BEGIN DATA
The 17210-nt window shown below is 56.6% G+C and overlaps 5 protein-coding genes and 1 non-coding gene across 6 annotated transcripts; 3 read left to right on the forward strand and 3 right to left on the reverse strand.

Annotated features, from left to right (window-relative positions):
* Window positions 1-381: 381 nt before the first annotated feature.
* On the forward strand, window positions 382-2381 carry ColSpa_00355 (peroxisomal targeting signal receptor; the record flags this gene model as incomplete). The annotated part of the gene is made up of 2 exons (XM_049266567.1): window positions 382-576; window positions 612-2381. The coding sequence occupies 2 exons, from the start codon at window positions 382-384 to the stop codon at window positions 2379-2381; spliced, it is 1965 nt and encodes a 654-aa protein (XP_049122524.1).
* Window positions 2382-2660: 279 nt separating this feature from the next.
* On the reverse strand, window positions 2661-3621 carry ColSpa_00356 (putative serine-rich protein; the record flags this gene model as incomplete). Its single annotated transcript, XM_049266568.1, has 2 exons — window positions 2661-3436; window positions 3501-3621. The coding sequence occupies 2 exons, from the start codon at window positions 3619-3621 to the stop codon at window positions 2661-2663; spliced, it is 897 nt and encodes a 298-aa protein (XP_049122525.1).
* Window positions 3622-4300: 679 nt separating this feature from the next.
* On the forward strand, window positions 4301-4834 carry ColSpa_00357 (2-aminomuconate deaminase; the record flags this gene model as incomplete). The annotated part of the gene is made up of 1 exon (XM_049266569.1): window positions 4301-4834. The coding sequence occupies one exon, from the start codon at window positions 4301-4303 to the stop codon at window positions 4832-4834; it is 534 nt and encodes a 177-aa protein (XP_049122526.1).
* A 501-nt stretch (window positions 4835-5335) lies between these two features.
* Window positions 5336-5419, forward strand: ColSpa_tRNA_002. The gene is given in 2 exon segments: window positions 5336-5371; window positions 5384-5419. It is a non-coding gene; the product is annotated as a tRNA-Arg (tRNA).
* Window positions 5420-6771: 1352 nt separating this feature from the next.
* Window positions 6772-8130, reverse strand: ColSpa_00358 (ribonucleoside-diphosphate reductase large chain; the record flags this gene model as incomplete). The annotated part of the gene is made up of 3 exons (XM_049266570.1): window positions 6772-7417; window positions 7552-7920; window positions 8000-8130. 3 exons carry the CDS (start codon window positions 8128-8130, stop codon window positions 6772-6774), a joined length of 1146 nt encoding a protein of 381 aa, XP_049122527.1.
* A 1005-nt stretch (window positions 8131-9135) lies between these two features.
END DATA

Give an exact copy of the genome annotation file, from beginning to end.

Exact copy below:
The 17210-nt window shown below is 56.6% G+C and overlaps 5 protein-coding genes and 1 non-coding gene across 6 annotated transcripts; 3 read left to right on the forward strand and 3 right to left on the reverse strand.

Annotated features, from left to right (window-relative positions):
* Window positions 1-381: 381 nt before the first annotated feature.
* On the forward strand, window positions 382-2381 carry ColSpa_00355 (peroxisomal targeting signal receptor; the record flags this gene model as incomplete). The annotated part of the gene is made up of 2 exons (XM_049266567.1): window positions 382-576; window positions 612-2381. The coding sequence occupies 2 exons, from the start codon at window positions 382-384 to the stop codon at window positions 2379-2381; spliced, it is 1965 nt and encodes a 654-aa protein (XP_049122524.1).
* Window positions 2382-2660: 279 nt separating this feature from the next.
* On the reverse strand, window positions 2661-3621 carry ColSpa_00356 (putative serine-rich protein; the record flags this gene model as incomplete). Its single annotated transcript, XM_049266568.1, has 2 exons — window positions 2661-3436; window positions 3501-3621. The coding sequence occupies 2 exons, from the start codon at window positions 3619-3621 to the stop codon at window positions 2661-2663; spliced, it is 897 nt and encodes a 298-aa protein (XP_049122525.1).
* Window positions 3622-4300: 679 nt separating this feature from the next.
* On the forward strand, window positions 4301-4834 carry ColSpa_00357 (2-aminomuconate deaminase; the record flags this gene model as incomplete). The annotated part of the gene is made up of 1 exon (XM_049266569.1): window positions 4301-4834. The coding sequence occupies one exon, from the start codon at window positions 4301-4303 to the stop codon at window positions 4832-4834; it is 534 nt and encodes a 177-aa protein (XP_049122526.1).
* A 501-nt stretch (window positions 4835-5335) lies between these two features.
* Window positions 5336-5419, forward strand: ColSpa_tRNA_002. The gene is given in 2 exon segments: window positions 5336-5371; window positions 5384-5419. It is a non-coding gene; the product is annotated as a tRNA-Arg (tRNA).
* Window positions 5420-6771: 1352 nt separating this feature from the next.
* Window positions 6772-8130, reverse strand: ColSpa_00358 (ribonucleoside-diphosphate reductase large chain; the record flags this gene model as incomplete). The annotated part of the gene is made up of 3 exons (XM_049266570.1): window positions 6772-7417; window positions 7552-7920; window positions 8000-8130. 3 exons carry the CDS (start codon window positions 8128-8130, stop codon window positions 6772-6774), a joined length of 1146 nt encoding a protein of 381 aa, XP_049122527.1.
* A 1005-nt stretch (window positions 8131-9135) lies between these two features.